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Ruminating at 30,000 Feet on the post-deadline D-backs

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Five Thoughts on the Trade Deadline Aftermath

Southwest USA scenics Photo by Robert Alexander/Getty Images

Yesterday was a bit chaotic trying to do the recap, listen in on the Hazen phone call and post game interviews, while keeping up on all the trade deadline moves. With some time on the airplane to digest and a surprisingly good connection, here are Five thoughts

1.) Mea Culpa

I did not think Greinke would be traded. I said never say never, but I also said it was very unlikely. So I was dead wrong there. True it came together literally in the last seconds before the trade deadline, and the outline of the deal only came about very very late as well. And they did have to pony up 24 Million in order to be able to get prospects back. So the notion they could get a return without putting up money was probably never realistic.

On the other hand they got a more than I thought they would for the 24 million. Of course the team didn’t only give up 24 million. They gave up Zack Greinke for upwards of 70-75 starts between now and the end of his contract in 2021. Lets not overlook that. Don’t make the mistake of handwaving away that value on the basis of low expectations for competing in 2020-21

2.) Avoid Hubris:

I mentioned to Sean that Roland Hemond once said to me that nothing scared him more than when everyone unanimously told him what a great trade he made. Sean pointed out that teams are much better or uniformly able to evaluate players nowadays, as are writers and pundits. But I think the underlying message Roland was trying to convey was one of humility and to avoid hubris. He’s a wise man. It’s a lesson I’ve failed to heed too often in the past.

There are plenty of question marks surrounding the prospects the team got back in the Greinke trade. Honestly if one of them manages to give the team more than 3 above league average seasons in the future, they probably did pretty well.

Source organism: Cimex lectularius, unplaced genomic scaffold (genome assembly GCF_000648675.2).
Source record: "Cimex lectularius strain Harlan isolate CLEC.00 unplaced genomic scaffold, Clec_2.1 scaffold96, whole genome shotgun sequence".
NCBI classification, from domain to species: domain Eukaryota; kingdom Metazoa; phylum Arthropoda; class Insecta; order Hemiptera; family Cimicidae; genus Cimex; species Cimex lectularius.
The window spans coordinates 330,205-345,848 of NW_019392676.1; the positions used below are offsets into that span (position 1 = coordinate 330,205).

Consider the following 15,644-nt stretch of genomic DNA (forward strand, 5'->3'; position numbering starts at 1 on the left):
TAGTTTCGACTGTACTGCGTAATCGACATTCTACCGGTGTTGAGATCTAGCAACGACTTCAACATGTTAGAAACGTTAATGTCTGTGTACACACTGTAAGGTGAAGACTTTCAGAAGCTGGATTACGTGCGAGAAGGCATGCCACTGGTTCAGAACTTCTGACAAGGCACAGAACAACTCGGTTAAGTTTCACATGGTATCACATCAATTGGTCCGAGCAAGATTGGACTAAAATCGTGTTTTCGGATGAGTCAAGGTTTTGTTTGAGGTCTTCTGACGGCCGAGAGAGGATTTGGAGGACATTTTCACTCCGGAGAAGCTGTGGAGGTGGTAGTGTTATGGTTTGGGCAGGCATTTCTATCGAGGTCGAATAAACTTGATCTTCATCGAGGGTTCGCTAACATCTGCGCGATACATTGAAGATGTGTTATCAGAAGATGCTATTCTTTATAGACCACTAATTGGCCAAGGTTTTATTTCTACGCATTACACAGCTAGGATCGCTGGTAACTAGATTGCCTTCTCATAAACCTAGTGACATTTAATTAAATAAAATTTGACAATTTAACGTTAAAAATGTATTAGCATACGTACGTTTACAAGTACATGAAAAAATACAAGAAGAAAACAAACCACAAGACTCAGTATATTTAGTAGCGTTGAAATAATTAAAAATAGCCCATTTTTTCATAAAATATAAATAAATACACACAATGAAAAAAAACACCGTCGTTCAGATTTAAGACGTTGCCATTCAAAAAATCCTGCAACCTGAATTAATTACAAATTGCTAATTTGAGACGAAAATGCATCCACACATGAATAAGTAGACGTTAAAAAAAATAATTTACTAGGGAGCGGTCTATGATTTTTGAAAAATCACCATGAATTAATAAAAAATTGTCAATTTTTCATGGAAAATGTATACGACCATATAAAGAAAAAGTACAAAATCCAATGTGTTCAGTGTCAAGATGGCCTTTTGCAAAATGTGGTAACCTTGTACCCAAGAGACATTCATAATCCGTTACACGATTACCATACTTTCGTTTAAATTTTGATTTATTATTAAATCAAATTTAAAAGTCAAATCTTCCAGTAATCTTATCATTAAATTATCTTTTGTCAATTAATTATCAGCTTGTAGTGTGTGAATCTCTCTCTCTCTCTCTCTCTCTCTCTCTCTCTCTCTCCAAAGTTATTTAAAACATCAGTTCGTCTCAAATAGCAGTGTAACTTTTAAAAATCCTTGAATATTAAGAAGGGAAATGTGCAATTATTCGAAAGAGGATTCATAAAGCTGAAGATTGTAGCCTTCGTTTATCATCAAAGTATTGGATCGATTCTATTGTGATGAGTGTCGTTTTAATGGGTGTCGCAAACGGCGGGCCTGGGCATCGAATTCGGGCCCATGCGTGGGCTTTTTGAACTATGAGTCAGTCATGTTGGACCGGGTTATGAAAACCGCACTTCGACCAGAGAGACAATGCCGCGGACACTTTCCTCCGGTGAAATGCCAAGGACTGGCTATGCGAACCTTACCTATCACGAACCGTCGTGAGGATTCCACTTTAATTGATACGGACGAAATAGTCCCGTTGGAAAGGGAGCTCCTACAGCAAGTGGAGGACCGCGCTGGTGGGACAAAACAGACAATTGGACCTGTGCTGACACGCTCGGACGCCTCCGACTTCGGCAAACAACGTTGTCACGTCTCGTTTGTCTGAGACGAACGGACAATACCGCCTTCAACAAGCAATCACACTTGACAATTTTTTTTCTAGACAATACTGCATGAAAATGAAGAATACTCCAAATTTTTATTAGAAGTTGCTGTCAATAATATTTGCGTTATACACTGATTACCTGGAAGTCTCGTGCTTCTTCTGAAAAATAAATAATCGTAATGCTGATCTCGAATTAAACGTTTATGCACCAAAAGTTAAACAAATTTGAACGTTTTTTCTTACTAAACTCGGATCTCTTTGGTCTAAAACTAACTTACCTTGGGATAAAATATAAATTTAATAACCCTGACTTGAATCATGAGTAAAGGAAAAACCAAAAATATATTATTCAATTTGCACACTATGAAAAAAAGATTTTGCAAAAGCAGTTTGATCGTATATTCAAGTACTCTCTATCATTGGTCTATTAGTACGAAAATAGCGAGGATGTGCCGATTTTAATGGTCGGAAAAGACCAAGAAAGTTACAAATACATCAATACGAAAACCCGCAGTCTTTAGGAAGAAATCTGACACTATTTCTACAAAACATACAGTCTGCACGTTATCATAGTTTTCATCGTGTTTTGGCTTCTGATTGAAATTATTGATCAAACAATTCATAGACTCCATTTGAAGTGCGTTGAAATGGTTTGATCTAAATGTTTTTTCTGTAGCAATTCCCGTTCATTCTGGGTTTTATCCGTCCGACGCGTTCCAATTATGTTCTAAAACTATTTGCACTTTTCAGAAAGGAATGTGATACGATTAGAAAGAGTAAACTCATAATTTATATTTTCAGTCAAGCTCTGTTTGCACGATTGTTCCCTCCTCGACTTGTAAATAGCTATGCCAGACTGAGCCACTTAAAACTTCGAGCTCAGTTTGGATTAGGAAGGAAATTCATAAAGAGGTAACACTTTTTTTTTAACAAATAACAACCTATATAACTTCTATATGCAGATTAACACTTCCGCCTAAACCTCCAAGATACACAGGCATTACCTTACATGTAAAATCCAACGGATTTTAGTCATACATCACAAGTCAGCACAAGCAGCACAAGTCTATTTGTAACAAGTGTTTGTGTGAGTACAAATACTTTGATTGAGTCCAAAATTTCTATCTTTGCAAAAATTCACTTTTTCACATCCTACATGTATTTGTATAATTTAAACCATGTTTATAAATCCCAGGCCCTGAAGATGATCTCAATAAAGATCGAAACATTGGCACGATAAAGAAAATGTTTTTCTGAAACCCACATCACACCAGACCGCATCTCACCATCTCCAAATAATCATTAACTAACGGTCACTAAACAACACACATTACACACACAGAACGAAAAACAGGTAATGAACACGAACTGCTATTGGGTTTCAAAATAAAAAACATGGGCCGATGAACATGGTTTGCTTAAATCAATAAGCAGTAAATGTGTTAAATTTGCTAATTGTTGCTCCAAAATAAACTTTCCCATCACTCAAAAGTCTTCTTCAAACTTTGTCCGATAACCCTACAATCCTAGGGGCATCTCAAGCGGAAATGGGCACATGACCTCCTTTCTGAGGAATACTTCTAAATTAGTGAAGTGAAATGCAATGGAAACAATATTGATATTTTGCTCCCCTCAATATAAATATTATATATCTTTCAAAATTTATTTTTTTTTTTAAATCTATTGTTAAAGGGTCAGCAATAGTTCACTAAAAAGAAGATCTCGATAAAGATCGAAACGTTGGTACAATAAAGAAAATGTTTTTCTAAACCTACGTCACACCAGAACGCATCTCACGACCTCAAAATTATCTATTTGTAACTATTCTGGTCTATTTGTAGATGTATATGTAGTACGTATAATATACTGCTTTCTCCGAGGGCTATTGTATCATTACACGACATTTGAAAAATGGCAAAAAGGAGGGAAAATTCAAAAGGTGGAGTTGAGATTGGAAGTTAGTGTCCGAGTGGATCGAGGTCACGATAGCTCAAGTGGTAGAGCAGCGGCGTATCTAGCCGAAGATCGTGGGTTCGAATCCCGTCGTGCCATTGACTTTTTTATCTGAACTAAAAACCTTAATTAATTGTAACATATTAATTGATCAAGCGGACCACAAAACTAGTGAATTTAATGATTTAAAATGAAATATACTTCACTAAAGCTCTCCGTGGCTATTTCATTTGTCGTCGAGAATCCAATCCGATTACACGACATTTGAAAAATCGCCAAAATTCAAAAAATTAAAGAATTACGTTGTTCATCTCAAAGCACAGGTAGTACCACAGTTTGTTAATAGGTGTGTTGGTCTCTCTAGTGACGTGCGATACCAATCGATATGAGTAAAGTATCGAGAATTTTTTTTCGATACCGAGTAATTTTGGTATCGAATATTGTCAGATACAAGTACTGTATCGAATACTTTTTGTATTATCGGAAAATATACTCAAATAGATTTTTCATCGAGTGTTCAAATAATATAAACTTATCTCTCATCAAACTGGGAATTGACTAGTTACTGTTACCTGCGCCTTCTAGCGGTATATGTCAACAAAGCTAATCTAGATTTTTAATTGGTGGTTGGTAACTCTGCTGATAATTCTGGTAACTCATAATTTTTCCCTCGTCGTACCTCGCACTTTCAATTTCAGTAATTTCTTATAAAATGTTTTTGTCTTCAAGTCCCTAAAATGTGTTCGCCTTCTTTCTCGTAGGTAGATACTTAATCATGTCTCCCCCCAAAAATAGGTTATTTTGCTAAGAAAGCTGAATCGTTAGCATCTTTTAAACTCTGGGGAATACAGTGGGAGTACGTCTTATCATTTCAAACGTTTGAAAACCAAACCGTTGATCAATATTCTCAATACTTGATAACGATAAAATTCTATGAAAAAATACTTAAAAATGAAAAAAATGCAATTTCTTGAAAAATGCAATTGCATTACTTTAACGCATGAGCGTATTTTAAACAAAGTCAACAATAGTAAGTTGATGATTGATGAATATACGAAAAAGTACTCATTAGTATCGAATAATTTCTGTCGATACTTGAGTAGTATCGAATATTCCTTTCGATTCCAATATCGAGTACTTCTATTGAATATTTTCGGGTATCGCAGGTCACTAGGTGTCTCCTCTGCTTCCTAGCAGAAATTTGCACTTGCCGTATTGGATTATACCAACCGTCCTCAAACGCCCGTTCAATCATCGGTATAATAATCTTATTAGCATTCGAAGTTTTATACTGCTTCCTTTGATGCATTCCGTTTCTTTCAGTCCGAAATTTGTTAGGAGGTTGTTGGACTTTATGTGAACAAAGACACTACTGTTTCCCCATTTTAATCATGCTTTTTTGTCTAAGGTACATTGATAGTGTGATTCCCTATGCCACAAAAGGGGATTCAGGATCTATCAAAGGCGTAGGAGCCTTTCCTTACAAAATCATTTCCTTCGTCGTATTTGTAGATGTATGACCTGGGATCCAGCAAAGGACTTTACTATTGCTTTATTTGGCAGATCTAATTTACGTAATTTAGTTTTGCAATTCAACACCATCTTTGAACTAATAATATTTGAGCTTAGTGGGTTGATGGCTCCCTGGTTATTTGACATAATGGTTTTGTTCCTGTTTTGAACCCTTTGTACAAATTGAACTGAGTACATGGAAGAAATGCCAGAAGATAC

· I love Seth Beer’s bat like everyone else, but he doesn’t have a position until they have a DH in the NL. His Clemson coach didn’t want him playing first base because he’d have to catch the ball too often.

· Corbin Martin is a question mark until he makes it all the way back from TJ surgery. See Walker, Taijuan

· JB Bukauskas is most likely a reliever

· Josh Rojas is a minor league over achiever that is old for his level.

OK, it’s not really as dire as all that. But you see what I just did there? I cast doubt in four bullet points. The positives that can be listed out for each of these players outweighs the negatives. But nothing is guaranteed. Still this was something the team needed to do, and I’m glad they did.

3.) About that “Buy Move”

I don’t know much about Zac Gallen. I’ve never seen him pitch. I see the same numbers as everyone else. The underlying peripherals suggest to me a mid 3’s to low 4’s ERA type guy. Mike Hazen said they liked his strike throwing ability and his durability. I was told that the DBacks scouts were on him for a long time. Then again the same person told me that the prospects you end up regret trading away are the ones like Jazz Chisholm with a ton of tools. I tried really hard to be convinced by the experts that I should have more belief in Chisholm’s upside. He wowed me in the Arizona Fall League. But that K rate……..it just seems to me that it lowers his ceiling considerably.

4.) Mike Leake